EleyArms LLC

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About EleyArms LLC

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  • City and State Columbus OH
  1. This rifle has been SOLD and is no longer available.
  2. I’ve got one that I’ve used on my Ma Duece. I’m selling all of my collection so let me know if you’re interested and what you’d be willing to pay. Jim Eley, FFL/SOT Columbus guns@eley.us or text to 6one four 537353nine.
  3. Yes, still available. You can Text me at (614) 537-3539.
  4. WTS: Rare 1975 Ishmash Dragunov SVD C&R - $25K

    C&R edit in Title.
  5. Yes, it’s still available.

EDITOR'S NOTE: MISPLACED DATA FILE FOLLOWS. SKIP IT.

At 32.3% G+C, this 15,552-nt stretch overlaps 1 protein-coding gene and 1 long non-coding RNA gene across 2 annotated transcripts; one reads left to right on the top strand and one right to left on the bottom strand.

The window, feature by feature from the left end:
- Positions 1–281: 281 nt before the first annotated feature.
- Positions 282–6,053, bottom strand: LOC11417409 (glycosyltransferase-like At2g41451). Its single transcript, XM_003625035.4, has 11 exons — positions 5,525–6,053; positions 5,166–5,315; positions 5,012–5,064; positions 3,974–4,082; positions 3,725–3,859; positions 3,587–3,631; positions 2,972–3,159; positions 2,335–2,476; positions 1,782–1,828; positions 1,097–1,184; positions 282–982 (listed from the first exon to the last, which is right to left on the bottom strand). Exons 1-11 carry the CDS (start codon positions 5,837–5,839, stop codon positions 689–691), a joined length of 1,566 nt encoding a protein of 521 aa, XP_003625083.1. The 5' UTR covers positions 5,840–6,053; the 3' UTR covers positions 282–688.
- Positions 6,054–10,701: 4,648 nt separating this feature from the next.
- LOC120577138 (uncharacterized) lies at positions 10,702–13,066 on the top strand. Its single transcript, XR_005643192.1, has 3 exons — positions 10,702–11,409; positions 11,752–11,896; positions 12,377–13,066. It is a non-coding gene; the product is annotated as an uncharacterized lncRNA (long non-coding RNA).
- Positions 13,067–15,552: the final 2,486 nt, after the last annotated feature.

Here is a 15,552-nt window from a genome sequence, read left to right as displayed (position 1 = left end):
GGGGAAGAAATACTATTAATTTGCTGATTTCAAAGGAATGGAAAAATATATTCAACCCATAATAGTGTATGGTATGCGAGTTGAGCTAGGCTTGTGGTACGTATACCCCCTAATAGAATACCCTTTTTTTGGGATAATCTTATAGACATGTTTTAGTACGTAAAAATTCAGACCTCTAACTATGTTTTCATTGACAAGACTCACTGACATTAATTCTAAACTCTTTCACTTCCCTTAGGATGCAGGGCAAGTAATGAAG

6. (The following description is from Apache Arms website from whom I acquired this beautiful piece of history) “This 1975 dated rifle was produced by Izhmash in the Soviet Union for military use. These early production guns can be identified by the lightening cuts in the sides of the receiver. The Russians did away with the lightening cuts in the early '90's (they are not present on the KBI rifles) in order to streamline the production of different calibers. This rifle also features the early style scope with an infrared filter. The IR filter was done away with in the late 1970's or early 1980's as advancements in night vision technology made the filter obsolete. Another unique feature of these early SVD's is the attention to detail each rifle was given. These early rifles were not stamped out on an assembly line in large numbers (serial number on this one is very low, 237). Much hand assembly and hard work went into each rifle and the original serial numbers and date were all hand engraved, as you can see in the pictures below. After leaving the factory the rifle was likely shipped to a unit, at the height of the Cold War, and put to use by soldiers practicing to go to war with the United States or Afghanistan. From there it is not known what journey this rifle took but it was surely a fascinating one. It's very possible that it was used in the Soviet's Afghan war, or possibly made its way to Panama or Grenada to be captured there by US forces. However it travelled, it travelled well as it's in excellent condition, well above what you would expect from a rifle with this much history. The finish is very strong and looks better than most guy's deer rifles or safe-stored collection pieces. The rifle probably spent most of it's time in a case or possibly was left in the arms room. It was definitely well cared for. At some point an arms room likely either replaced some parts or parts were swapped by soldier's while cleaning weapons, which is a common occurrence in the military. The numbers on the receiver, gas system, rear sight leaf, and trigger group all match with 237, the bolt is 27954, the bolt carrier is 34157, and the safety lever and top cover match with 41096. The rifle has been gauged for headspace and is exactly where it should be, not needing a field gauge at all. The rifle came into the country sometime in the late 1980's and has been in a private collection ever since. Now someone has the chance to own a true piece of history. The rifle is displayed in a custom made case with a hinged front for easy access. The rifle will be shipped in a Pelican 1750 pressure-sealed hard case with foam custom cut for the rifle, or the buyer can pickup in person. Private viewing of the rifle can also be arranged. Rifle also comes with a letter from the ATF which states that it is perfectly legal to own a rifle of this age without import markings. This is a modern, functioning firearm and must be shipped to a license holder, where it then can be transferred to anyone (there are no special licenses [ATF tax] or requirements to own this rifle). Rifle can ship directly to either a standard FFL holder or a Curio and Relic firearms license holder. U.S. buyers only. This is one of only a handful of these rifles in the country and is truly a museum-quality item. Never more true is my phrase that this rifle is a valuable investment, a great collector's piece, and a very fun gun to shoot. This is something that can be passed on to the children but can also be taken out to the range every once in awhile where it's guaranteed to be the center of attention. Don't miss out on this truly once in a lifetime opportunity.” See https://www.apachearms.us/dragunovs-for-sale/. The Dragunov sniper rifle (formal Russian: Сна́йперская Винто́вка систе́мы Драгуно́ва образца́ 1963 года, Snáyperskaya Vintóvka sistém'y Dragunóva obraz'tsá 1963 goda (SVD-63), officially "Sniper Rifle, System of Dragunov, Model of the Year 1963") (GRAU index 6V1 (ГРАУ Индекс 6В1)) is a semi-automatic designated marksman rifle chambered in 7.62×54mmR and developed in the Soviet Union. Wikipedia. This rifle has no import marks and has been field stripped and verified as authentic by a former elite Russian Spetsnaz sniper. Stock photo of the Dragunov rifle in use. Price: $25,000 plus shipping and insurance. Any offer to purchase, questions or requests for additional pix can be directed to Jim at either (61four) 53seven-35three9 or to SVD @ Eley.us. The rifle is available in Columbus OH for inspection by interested buyers.